At this point I wish to address that Vemma wasn’t a Ponzi scheme. The FTC shut Vemma down for being a pyramid scheme.
A pyramid scheme differs from a Ponzi scheme in that commissions are tied to recruitment of new participants.
MLM Ponzi schemes by the very nature of being MLM opportunities incorporate a pyramid scheme within their business model.
A pyramid scheme however does not equate to a Ponzi scheme, as it’s possible to pay recruitment commissions without an attached investment opportunity.
Nonetheless the outcome of a pyramid scheme is identical to that of a pyramid scheme. Upon collapse (when recruitment inevitably slows down), the majority of participants lose money.
This is either their initial buy-in, or the buy-in plus ongoing fees – as was the case with Vemma.
Among the many anti-government articles Nuyten was “Legit Direct Selling Companies, Ponzi’s, Pyramids And Our Opinion“, published a few months after the Vemma shutdown.
In it Nuyten opined;
What is not compliant in the USA, can be no problem in other countries.
Bill Ackman thinks Herbalife is a Pyramid, we do not think so. The FTC thinks Vemma is a pyramid, we do not think so.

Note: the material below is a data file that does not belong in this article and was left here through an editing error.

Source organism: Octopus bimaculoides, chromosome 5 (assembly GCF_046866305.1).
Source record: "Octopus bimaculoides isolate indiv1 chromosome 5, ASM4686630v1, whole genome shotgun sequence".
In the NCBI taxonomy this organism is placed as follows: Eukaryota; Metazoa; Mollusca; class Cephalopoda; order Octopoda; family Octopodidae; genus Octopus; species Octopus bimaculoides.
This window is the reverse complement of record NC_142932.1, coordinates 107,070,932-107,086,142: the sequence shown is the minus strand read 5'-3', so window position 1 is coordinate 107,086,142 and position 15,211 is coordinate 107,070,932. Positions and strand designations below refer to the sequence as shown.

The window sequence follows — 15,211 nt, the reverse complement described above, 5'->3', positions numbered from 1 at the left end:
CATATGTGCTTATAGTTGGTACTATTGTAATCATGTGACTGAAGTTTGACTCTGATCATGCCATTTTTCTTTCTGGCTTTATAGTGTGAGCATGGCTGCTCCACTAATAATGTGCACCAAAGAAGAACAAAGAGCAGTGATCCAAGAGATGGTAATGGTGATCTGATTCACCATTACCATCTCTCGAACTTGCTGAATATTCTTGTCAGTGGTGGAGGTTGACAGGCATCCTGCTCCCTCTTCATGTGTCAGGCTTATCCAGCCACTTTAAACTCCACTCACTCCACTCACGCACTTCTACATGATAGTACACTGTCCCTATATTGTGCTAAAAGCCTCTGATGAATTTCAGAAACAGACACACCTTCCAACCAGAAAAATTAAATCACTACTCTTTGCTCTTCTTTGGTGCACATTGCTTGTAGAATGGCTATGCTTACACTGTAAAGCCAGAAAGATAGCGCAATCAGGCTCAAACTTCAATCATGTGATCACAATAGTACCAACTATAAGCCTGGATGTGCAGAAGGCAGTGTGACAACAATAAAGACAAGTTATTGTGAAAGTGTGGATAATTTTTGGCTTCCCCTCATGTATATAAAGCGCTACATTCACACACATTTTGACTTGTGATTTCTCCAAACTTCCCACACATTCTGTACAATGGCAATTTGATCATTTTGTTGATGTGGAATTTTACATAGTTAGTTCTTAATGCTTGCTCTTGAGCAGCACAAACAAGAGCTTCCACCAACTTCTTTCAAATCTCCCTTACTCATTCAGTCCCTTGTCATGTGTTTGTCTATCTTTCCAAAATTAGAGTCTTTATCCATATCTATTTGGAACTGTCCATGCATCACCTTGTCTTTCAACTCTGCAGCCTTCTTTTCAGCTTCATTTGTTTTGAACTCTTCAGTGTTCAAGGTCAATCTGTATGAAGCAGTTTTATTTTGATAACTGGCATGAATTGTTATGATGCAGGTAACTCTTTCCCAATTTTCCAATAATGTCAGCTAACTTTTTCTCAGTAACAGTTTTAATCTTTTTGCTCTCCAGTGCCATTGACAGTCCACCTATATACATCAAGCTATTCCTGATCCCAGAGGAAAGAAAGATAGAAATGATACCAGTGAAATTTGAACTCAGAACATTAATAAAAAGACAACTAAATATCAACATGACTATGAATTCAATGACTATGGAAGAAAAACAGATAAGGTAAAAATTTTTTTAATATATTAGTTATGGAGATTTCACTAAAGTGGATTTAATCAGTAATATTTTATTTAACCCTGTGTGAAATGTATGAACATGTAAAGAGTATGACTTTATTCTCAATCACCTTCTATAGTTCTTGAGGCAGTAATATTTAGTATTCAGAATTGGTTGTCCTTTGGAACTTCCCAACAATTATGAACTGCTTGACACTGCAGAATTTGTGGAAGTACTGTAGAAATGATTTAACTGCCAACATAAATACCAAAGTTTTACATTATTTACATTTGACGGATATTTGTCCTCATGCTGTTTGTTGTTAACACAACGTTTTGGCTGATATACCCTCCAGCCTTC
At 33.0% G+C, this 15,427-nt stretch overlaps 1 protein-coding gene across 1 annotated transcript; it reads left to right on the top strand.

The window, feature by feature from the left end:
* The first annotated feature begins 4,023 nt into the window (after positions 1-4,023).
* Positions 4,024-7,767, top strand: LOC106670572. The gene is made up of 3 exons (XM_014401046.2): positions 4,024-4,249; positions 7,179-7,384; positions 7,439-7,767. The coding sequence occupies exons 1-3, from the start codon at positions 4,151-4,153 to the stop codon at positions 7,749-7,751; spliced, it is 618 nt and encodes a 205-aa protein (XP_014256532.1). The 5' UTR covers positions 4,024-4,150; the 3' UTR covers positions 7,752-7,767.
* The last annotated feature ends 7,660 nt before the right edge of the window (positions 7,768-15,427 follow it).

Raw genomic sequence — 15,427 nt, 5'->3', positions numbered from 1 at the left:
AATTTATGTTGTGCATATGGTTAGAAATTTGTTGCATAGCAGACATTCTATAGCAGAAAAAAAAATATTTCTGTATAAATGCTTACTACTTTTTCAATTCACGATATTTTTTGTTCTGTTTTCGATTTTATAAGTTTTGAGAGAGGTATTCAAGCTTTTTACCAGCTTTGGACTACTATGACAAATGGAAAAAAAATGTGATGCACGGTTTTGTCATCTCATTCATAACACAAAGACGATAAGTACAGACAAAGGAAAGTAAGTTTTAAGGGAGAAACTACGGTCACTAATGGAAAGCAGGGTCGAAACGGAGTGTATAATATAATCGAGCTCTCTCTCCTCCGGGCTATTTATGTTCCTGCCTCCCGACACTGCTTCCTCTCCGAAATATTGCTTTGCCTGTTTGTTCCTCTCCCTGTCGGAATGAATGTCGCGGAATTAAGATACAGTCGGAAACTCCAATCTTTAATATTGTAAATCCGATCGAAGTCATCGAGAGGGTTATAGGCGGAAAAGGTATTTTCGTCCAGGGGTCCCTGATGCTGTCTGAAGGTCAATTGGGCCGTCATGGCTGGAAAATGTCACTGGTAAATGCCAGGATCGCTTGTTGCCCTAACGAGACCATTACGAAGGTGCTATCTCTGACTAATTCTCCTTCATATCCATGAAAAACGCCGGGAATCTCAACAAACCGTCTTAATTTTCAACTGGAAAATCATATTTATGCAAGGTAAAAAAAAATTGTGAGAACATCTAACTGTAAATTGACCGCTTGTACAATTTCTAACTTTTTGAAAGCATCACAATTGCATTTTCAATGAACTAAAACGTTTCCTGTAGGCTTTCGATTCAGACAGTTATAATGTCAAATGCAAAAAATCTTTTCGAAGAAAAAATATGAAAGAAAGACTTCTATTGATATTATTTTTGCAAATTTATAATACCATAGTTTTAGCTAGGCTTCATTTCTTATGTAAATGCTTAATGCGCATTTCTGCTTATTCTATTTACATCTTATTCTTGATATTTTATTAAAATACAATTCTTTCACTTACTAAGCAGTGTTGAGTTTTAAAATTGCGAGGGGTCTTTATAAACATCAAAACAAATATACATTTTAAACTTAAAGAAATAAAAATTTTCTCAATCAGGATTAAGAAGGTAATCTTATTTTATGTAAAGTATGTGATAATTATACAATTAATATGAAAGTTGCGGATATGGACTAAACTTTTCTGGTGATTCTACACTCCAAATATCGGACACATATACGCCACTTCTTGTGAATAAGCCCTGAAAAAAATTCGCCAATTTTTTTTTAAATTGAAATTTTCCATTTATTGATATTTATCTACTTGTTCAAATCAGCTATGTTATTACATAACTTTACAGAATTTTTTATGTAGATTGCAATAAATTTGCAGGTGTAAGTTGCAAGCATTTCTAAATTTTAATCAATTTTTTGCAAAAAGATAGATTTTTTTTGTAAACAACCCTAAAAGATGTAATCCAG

The USA is not longer the Direct Selling Center of the universe, Asia is, and rules are there less strict.
Leaving aside Nuyten was wrong on both counts (Vemma and Herbalife were pyramid schemes that both eventually agreed to settle and change their fraudulent business models), this seemed to suggest the US, rather than the pyramid scheme business model, was the problem.
This has since, I believe, become the foundation of BusinessForHome’s publishing policy. Since the Vemma bust there’s been a marked increase in PR style “copy and paste” articles featured on BusinessForHome, with regulatory coverage appearing only when it’s too big to ignore.
And since the Vemma bust, that policy has seen Nuyten ignore a lot.
BusinessForHome readers are now more often than not presented with syndicated PR spin, over what used to be genuine content. Worse still Nuyten accepts cash for comment, however who pays and for what is not disclosed to readers.
In that sense the law in the US does appear to differ greatly from that of Amsterdam, where Nuyten is based. For good reason, the FTC require paid public endorsements of any kind to be openly disclosed.